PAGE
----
What Successful Product Leaders Do to Boost Profits


Last Thursday, Greg Alexander – CEO of SBI, walked you through the SBI’s 4-step product strategy methodology at a high level. Today I’d like to discuss Business Planning at length. This is the step of the methodology where you test your ideas.


Business planning is where you validate your investment decisions. A product may look good on the road map, but that doesn’t guarantee success. If it can’t be priced attractively, it shouldn’t be pursued. Same goes for if it can’t be sold at a profit.


Winning product teams treat each product investment as a business. If a product can’t support a business plan, it likely won’t produce sales revenue.


Follow these three steps to create a profitable product road map.Winning product teams treat each product investment as a business.


Step 1: Product Profitability

The first step is to monitor KPIs to determine how a product is performing.


How profitable is the product? Don’t just look at the difference between cost and market price. Think about the cost to:


  • Build
  • Maintain
  • Market
  • Sell
  • Install


Also consider what other products this product enables you to sell. If it’s unprofitable, is it a strategic loss leader?


Do this for each of the products on your road map. Focus on products that are profitable and fix/kill the ones that are not.


Step 2: Business Planning

Manage each of your products as a business. Create a business plan for each of your products. Include in the plan:


  • Market opportunity


  • Justification for investment
    • What is the customer impact of this product?
    • What are your financial objectives?


  • Assessment of risk
    • How feasible is it that you can build/support/market this product?
    • What are the risks associated?


    You may identify risks that prevent the product from being successful in the market. The best product ideas sometimes falter when subjected to a business plan.


A business plan for each product will increase your chances of success overall.


Step 3: Pricing

The final step in the product strategy Business Planning phase is pricing the products. You will determine the price the market is willing to pay for each product.


Cost-plus pricing doesn’t work. The marketplace doesn’t value your costs. It values the impact your product makes on them.


Cost only matters when deciding if a product is worth pursuing.


Base your pricing on market impact.


  • What price will the market actually pay for this product?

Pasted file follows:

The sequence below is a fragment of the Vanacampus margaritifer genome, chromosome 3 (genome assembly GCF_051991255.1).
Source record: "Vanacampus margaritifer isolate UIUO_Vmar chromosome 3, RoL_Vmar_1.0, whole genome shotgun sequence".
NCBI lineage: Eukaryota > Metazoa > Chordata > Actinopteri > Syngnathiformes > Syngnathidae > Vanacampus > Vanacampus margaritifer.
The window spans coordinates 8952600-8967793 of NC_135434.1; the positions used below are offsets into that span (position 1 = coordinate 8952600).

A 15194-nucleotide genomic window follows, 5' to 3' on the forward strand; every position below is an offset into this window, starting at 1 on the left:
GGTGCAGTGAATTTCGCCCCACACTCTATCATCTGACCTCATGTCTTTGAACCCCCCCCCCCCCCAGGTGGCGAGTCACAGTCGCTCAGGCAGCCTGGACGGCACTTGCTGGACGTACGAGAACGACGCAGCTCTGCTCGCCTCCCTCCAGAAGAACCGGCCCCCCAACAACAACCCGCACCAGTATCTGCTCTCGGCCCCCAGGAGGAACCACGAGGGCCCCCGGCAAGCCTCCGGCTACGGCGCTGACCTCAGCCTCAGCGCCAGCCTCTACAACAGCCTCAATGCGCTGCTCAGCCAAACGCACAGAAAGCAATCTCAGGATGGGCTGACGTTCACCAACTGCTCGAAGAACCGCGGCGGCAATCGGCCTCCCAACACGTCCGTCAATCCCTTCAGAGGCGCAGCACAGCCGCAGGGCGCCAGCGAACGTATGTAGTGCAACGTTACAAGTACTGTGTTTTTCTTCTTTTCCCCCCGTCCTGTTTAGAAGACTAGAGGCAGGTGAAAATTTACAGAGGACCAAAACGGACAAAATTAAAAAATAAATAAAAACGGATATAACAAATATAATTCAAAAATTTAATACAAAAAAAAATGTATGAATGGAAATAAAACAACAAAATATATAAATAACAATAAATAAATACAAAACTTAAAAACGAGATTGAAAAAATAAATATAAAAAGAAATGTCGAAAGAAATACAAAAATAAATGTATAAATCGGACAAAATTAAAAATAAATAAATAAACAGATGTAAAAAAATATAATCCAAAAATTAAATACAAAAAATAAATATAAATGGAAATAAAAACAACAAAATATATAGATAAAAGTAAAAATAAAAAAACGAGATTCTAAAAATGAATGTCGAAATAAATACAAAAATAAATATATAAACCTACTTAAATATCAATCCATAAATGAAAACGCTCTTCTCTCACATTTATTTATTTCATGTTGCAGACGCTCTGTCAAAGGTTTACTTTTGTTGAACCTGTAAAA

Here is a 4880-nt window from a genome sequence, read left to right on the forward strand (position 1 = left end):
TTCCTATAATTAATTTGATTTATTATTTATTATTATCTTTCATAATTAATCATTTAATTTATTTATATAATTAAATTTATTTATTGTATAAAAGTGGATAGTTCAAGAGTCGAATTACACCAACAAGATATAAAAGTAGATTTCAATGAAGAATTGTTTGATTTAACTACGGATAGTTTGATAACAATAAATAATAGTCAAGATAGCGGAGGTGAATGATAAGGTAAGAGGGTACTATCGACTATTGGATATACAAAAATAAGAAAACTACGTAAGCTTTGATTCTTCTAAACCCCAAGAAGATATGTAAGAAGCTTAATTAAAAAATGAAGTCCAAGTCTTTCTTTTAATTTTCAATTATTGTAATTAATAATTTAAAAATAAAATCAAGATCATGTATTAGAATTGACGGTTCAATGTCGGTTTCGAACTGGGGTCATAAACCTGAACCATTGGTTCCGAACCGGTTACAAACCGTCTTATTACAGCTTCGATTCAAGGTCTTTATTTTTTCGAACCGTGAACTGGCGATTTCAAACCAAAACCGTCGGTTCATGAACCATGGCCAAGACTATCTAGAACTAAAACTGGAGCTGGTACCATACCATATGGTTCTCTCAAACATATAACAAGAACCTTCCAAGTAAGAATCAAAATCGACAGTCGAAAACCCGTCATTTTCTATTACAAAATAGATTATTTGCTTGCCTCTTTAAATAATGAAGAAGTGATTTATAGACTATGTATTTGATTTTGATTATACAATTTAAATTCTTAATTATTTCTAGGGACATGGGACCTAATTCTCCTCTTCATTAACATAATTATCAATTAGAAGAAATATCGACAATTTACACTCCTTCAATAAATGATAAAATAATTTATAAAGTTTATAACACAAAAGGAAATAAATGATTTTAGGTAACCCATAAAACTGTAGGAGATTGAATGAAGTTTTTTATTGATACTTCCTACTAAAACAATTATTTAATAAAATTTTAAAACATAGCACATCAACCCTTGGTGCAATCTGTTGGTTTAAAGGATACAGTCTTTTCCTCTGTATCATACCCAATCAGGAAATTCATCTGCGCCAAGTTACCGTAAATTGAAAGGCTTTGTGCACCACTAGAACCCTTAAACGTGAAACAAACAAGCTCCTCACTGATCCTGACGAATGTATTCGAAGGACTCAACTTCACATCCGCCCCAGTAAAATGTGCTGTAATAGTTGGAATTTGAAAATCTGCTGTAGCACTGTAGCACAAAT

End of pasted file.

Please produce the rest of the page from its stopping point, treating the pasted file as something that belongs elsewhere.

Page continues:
• How is the competition priced?
  • Can you make use of good/better/best pricing or bundles?


Now That Your Investment Decisions Are Made:

Now you have completed the Business Planning phase of the product strategy methodology. From here, you’ll move on to building and launching your selected products.


Ready to learn more? Register for the “How to Make Your NUmber in 2016” workshop with one of our SBI strategists. You’ll learn how top performers are doing things differently. And you’ll learn how to create a product strategy that hits the number.


Mike Drapeau

Makes data and analysis come alive so clients can understand the “what” and “why” and design solutions that fit the environment.
Learn more about Mike Drapeau >

Once the leader of SBI Delivery, Mike is now head of the firm’s internal talent development, so he has had the fortune to help some amazing sales and marketing leaders. He starts by earning their trust. Much of this comes from his deep base of experience. With more than 25 years in sales, sales management, pre-sales and sales operations, he’s never met a challenge he didn’t like. And with backgrounds in sales leadership, marketing, and sales operations, he shuns the idea of being a desk jockey and relishes the idea of living in the field.


Mike maintains, develops, and leverages SBI’s library of emerging best practices for sales and marketing, which leads to evidence-based solutions, custom-fit to each client. Maniacally focused on execution, Mike does not believe in giving clients fancy deliverables with no operational details. He knows that field adoption is key. After all, if behavior doesn’t change, the lift doesn’t come. Likewise, if those closest to the field adopt the solution, the client wins.

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